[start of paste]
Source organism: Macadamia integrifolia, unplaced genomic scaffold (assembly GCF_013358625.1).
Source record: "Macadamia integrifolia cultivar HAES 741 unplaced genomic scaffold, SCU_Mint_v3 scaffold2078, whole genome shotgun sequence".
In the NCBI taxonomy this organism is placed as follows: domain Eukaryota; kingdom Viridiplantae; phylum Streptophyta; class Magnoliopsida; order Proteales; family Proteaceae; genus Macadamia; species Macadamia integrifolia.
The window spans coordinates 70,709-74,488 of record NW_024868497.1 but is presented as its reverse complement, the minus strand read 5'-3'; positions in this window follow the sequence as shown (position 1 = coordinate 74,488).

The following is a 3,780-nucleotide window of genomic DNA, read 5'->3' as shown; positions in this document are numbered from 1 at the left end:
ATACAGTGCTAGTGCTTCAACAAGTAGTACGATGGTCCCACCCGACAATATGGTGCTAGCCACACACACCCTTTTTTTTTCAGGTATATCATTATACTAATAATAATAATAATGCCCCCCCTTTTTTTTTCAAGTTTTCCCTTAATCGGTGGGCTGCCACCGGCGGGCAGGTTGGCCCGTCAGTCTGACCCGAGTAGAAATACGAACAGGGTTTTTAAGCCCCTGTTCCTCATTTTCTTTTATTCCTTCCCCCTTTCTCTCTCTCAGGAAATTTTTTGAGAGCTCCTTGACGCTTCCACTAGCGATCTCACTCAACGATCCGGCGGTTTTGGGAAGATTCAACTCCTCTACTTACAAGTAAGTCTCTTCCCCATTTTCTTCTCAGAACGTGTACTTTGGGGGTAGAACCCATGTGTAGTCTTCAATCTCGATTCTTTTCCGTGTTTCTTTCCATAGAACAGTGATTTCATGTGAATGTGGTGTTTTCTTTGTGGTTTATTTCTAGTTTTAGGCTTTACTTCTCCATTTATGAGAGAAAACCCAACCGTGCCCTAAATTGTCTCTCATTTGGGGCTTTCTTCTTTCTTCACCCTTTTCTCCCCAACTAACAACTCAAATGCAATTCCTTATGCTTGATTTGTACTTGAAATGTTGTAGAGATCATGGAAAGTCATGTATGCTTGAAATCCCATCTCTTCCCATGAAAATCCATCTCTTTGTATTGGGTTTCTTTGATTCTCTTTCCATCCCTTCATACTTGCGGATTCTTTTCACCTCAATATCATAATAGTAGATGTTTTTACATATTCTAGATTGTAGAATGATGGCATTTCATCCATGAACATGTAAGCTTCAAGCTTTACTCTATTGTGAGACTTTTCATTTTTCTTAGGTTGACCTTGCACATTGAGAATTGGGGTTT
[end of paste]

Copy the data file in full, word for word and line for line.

Source organism: Macadamia integrifolia, unplaced genomic scaffold (assembly GCF_013358625.1).
Source record: "Macadamia integrifolia cultivar HAES 741 unplaced genomic scaffold, SCU_Mint_v3 scaffold2078, whole genome shotgun sequence".
In the NCBI taxonomy this organism is placed as follows: domain Eukaryota; kingdom Viridiplantae; phylum Streptophyta; class Magnoliopsida; order Proteales; family Proteaceae; genus Macadamia; species Macadamia integrifolia.
The window spans coordinates 70,709-74,488 of record NW_024868497.1 but is presented as its reverse complement, the minus strand read 5'-3'; positions in this window follow the sequence as shown (position 1 = coordinate 74,488).

The following is a 3,780-nucleotide window of genomic DNA, read 5'->3' as shown; positions in this document are numbered from 1 at the left end:
ATACAGTGCTAGTGCTTCAACAAGTAGTACGATGGTCCCACCCGACAATATGGTGCTAGCCACACACACCCTTTTTTTTTCAGGTATATCATTATACTAATAATAATAATAATGCCCCCCCTTTTTTTTTCAAGTTTTCCCTTAATCGGTGGGCTGCCACCGGCGGGCAGGTTGGCCCGTCAGTCTGACCCGAGTAGAAATACGAACAGGGTTTTTAAGCCCCTGTTCCTCATTTTCTTTTATTCCTTCCCCCTTTCTCTCTCTCAGGAAATTTTTTGAGAGCTCCTTGACGCTTCCACTAGCGATCTCACTCAACGATCCGGCGGTTTTGGGAAGATTCAACTCCTCTACTTACAAGTAAGTCTCTTCCCCATTTTCTTCTCAGAACGTGTACTTTGGGGGTAGAACCCATGTGTAGTCTTCAATCTCGATTCTTTTCCGTGTTTCTTTCCATAGAACAGTGATTTCATGTGAATGTGGTGTTTTCTTTGTGGTTTATTTCTAGTTTTAGGCTTTACTTCTCCATTTATGAGAGAAAACCCAACCGTGCCCTAAATTGTCTCTCATTTGGGGCTTTCTTCTTTCTTCACCCTTTTCTCCCCAACTAACAACTCAAATGCAATTCCTTATGCTTGATTTGTACTTGAAATGTTGTAGAGATCATGGAAAGTCATGTATGCTTGAAATCCCATCTCTTCCCATGAAAATCCATCTCTTTGTATTGGGTTTCTTTGATTCTCTTTCCATCCCTTCATACTTGCGGATTCTTTTCACCTCAATATCATAATAGTAGATGTTTTTACATATTCTAGATTGTAGAATGATGGCATTTCATCCATGAACATGTAAGCTTCAAGCTTTACTCTATTGTGAGACTTTTCATTTTTCTTAGGTTGACCTTGCACATTGAGAATTGGGGTTT